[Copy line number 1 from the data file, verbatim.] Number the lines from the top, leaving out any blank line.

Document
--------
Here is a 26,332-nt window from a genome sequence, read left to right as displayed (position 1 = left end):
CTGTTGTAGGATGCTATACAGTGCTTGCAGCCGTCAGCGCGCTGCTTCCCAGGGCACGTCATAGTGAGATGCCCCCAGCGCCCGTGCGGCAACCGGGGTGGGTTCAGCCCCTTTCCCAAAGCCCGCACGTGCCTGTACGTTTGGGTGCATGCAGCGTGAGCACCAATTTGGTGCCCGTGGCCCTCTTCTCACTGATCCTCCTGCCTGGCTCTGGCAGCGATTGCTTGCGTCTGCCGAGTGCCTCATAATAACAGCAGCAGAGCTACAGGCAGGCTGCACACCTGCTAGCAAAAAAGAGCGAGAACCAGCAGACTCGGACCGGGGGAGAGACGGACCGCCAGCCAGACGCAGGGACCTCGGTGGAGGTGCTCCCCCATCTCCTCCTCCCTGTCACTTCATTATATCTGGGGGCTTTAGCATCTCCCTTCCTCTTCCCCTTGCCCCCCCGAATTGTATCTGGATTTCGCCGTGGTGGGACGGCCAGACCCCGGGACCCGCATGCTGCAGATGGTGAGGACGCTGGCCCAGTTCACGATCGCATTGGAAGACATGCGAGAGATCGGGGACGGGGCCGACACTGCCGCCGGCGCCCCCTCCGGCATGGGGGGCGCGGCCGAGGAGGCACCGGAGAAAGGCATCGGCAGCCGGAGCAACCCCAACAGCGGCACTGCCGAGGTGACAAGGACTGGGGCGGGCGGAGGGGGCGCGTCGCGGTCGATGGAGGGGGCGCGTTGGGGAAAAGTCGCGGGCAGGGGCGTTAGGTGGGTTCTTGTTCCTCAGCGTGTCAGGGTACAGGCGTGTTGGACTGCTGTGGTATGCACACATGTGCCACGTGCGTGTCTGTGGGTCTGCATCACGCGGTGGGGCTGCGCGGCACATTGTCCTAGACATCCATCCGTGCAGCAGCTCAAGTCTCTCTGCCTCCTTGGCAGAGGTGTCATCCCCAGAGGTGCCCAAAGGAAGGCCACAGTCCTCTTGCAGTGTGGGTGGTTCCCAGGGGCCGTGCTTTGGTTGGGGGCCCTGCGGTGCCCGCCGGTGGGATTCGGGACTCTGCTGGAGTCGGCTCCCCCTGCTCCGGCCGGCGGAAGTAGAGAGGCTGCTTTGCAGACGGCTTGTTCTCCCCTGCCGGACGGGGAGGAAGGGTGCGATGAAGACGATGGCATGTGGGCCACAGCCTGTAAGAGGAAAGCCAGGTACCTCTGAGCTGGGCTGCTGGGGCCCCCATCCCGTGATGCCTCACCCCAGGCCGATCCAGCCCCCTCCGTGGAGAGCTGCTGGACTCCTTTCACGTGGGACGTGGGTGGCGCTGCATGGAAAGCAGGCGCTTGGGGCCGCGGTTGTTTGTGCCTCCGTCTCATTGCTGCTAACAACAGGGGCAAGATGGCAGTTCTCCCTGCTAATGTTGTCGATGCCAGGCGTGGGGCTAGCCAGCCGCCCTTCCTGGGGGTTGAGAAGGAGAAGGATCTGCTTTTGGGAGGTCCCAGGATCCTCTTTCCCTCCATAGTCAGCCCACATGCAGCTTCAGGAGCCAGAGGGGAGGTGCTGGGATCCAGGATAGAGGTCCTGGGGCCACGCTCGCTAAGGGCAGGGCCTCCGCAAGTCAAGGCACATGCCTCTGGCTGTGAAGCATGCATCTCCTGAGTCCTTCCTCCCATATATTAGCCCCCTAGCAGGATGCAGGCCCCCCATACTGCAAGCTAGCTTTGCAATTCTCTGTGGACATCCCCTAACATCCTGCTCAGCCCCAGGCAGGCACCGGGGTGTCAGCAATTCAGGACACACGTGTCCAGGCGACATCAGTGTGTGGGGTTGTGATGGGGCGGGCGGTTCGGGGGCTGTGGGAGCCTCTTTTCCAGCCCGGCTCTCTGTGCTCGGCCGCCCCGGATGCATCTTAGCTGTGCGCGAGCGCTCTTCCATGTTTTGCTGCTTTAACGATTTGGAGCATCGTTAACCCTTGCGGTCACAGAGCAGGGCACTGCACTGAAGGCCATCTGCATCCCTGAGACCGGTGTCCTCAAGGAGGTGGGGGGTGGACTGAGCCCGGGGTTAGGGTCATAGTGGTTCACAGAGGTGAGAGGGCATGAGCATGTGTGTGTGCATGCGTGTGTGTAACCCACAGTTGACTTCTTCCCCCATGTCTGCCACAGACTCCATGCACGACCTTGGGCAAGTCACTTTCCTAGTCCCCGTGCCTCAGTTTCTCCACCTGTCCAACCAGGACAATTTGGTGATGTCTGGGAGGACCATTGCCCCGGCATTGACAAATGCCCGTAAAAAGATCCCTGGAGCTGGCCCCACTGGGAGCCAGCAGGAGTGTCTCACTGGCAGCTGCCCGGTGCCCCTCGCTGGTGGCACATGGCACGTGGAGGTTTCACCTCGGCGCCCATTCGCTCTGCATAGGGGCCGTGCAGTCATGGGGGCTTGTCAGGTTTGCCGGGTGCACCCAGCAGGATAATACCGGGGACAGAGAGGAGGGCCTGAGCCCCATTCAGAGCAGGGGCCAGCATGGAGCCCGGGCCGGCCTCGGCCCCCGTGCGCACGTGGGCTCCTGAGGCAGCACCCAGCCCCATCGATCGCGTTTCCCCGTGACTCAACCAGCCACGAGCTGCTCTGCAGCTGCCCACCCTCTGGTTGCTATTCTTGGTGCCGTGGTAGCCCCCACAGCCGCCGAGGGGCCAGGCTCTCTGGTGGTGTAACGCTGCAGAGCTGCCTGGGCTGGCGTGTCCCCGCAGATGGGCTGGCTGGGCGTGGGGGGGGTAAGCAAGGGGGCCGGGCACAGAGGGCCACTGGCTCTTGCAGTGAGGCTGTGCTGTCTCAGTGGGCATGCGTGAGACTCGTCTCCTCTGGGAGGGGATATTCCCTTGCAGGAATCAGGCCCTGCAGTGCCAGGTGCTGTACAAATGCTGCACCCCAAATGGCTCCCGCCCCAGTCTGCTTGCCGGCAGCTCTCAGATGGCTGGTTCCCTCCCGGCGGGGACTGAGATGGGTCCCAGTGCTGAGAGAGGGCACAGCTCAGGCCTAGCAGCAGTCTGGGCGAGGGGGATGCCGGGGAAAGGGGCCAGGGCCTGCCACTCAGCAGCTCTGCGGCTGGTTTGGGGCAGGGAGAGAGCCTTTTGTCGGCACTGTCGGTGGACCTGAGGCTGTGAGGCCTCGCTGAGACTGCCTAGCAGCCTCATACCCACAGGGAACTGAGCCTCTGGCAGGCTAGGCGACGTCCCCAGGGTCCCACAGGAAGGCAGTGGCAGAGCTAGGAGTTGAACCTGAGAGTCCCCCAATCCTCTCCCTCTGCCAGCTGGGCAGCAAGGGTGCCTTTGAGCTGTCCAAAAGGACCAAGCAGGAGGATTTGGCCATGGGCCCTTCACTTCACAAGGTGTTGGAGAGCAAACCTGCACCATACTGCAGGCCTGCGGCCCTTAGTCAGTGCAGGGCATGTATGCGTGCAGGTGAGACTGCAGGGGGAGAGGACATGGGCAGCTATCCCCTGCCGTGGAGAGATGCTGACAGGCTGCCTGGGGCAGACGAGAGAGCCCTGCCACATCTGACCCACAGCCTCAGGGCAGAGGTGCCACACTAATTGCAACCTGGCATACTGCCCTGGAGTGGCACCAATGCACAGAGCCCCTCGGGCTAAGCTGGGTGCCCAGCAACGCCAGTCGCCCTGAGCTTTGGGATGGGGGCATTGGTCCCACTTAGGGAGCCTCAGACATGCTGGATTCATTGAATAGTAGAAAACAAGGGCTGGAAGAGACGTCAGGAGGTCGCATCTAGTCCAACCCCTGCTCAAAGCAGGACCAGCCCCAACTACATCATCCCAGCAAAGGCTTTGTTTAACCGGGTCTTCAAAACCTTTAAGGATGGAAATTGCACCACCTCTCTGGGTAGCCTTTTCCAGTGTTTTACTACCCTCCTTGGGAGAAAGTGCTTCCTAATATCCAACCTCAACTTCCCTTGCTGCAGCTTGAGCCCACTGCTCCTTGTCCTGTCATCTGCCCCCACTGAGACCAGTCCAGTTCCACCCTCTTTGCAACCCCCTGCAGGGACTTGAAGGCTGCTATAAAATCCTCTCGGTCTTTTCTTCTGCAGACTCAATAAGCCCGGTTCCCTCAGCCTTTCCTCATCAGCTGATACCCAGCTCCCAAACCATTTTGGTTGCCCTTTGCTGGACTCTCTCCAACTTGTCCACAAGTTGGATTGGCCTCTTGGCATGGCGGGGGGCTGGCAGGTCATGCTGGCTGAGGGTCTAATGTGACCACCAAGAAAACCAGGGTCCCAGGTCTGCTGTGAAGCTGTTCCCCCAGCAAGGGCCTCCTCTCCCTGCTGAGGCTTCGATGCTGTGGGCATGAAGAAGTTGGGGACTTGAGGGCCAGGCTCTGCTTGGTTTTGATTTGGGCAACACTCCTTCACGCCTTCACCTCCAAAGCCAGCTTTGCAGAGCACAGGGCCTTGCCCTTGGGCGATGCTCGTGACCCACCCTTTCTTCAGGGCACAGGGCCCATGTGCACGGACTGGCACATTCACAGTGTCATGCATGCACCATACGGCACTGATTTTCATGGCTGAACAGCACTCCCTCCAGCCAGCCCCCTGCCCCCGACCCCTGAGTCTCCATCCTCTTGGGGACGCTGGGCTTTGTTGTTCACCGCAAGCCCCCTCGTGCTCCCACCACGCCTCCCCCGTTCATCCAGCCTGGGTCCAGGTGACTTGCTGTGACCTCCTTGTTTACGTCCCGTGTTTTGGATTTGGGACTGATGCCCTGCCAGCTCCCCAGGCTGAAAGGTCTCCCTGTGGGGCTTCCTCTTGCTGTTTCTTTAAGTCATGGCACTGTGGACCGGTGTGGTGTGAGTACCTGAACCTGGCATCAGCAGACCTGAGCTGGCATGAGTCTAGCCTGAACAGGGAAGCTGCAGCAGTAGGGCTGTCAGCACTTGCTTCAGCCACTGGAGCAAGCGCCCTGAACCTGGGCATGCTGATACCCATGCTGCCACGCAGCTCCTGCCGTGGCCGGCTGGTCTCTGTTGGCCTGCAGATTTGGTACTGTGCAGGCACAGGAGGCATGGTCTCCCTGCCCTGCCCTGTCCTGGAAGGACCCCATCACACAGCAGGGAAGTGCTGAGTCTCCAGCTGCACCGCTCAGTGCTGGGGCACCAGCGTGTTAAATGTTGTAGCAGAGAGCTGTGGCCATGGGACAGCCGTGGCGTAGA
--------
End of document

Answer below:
Here is a 26,332-nt window from a genome sequence, read left to right as displayed (position 1 = left end):